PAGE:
Love jihad: This one was inevitable once it emerged that Poonawala belongs to the Muslim Khoja community—though he was initially tagged as Parsi. Her father said in both the FIR and in his statements to the media that Poonawala’s religion made him unacceptable to the family: “She was upset because I didn’t accept them. We don’t have such inter-religion/inter-caste relationships in our family. How could I?” He also said: "I suspected a love jihad angle. We demand death penalty for Aftab.” Unsurprisingly, many right-leaning publications have made hay with that framing.
The high price of conservatism: The feminist argument focuses precisely on the family’s refusal to accept Walkar’s choices. Her isolation—and lack of family support—made her vulnerable, and less able to leave a toxic relationship. And it may have also lulled Poonawala into thinking he could get away with killing her:
“In such a context, if one were to revisit the position of the parents and consider the possibility of them having embraced her choices, or at least remained open to them so that they could have had the possibility of engaging with and knowing the new “other” in her life, is it possible that that person might also have been more cautious with her, aware that there were people who would notice her absence and would care if she is hurt?... Does it suffice to only demonise the man and not think of what contributed to his power over her or perhaps to his belief that her absence would not evoke concern, giving him sufficient time to think of an elaborate plan to destroy evidence?”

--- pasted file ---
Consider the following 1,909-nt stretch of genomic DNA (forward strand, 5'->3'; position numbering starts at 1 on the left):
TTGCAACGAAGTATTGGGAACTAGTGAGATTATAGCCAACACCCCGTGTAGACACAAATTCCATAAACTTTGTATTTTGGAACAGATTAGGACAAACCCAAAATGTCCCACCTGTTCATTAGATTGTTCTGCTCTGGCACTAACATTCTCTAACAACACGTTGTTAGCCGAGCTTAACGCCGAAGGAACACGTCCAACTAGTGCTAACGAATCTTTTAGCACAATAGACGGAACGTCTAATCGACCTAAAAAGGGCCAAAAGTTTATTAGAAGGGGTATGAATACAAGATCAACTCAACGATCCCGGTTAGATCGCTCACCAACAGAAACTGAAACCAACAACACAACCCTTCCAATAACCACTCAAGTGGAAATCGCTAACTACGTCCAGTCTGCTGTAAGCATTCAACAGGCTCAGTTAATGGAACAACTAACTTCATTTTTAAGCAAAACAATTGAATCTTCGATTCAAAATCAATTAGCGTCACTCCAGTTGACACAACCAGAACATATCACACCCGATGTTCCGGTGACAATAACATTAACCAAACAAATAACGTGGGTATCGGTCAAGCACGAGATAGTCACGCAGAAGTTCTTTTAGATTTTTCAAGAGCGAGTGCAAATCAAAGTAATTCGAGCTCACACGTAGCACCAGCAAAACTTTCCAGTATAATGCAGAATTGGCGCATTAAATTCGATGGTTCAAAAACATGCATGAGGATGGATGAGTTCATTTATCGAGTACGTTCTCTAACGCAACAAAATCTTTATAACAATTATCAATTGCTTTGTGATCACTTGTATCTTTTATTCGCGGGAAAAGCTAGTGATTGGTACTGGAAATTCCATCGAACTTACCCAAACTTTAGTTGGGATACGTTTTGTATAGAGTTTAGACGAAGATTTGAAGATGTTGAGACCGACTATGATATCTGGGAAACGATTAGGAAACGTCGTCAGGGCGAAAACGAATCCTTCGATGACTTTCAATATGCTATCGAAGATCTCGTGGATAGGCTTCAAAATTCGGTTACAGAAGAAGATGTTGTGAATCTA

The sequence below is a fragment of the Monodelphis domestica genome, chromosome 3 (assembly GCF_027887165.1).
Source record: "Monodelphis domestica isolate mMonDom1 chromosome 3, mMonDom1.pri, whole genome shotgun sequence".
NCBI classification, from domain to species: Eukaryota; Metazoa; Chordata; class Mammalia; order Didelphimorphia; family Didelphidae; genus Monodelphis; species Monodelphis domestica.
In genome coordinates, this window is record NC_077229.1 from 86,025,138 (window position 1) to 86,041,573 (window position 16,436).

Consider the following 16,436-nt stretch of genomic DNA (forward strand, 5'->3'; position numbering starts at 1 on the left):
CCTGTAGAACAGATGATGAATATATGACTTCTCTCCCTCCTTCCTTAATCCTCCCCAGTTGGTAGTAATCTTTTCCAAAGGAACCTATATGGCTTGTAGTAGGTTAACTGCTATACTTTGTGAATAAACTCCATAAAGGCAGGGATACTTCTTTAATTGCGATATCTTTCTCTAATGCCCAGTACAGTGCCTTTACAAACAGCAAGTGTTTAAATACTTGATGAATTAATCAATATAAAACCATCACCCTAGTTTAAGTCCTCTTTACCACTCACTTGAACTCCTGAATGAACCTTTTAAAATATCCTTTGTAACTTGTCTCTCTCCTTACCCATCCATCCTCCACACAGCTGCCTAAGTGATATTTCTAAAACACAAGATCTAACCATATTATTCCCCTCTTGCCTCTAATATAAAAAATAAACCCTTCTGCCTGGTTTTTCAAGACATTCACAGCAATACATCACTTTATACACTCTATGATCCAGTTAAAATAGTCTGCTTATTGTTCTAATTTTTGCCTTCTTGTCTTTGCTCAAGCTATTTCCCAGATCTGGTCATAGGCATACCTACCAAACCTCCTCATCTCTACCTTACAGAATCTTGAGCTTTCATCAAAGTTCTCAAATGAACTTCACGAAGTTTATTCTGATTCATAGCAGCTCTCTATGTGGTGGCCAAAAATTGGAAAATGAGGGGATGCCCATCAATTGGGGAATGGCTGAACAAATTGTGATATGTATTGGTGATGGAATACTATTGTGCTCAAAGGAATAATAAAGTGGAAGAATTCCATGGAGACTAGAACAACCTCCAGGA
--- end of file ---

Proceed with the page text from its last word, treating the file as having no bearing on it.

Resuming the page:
The price of domestic violence: Others like Kavitha Krishnan have focused on the need to raise awareness of domestic violence—and the lack of support for its victims. She writes: